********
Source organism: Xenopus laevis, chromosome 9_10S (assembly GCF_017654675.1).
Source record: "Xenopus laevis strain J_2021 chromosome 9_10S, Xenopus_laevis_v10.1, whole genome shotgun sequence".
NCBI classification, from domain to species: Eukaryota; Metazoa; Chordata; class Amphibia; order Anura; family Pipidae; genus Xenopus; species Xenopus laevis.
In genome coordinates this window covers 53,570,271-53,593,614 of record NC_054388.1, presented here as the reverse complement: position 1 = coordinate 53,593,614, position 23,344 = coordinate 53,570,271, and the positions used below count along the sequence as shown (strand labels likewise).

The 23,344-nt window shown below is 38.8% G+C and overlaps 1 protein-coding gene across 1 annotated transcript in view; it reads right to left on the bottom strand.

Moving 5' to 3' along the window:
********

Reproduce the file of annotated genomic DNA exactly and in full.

Source organism: Xenopus laevis, chromosome 9_10S (assembly GCF_017654675.1).
Source record: "Xenopus laevis strain J_2021 chromosome 9_10S, Xenopus_laevis_v10.1, whole genome shotgun sequence".
NCBI classification, from domain to species: Eukaryota; Metazoa; Chordata; class Amphibia; order Anura; family Pipidae; genus Xenopus; species Xenopus laevis.
In genome coordinates this window covers 53,570,271-53,593,614 of record NC_054388.1, presented here as the reverse complement: position 1 = coordinate 53,593,614, position 23,344 = coordinate 53,570,271, and the positions used below count along the sequence as shown (strand labels likewise).

The 23,344-nt window shown below is 38.8% G+C and overlaps 1 protein-coding gene across 1 annotated transcript in view; it reads right to left on the bottom strand.

Moving 5' to 3' along the window: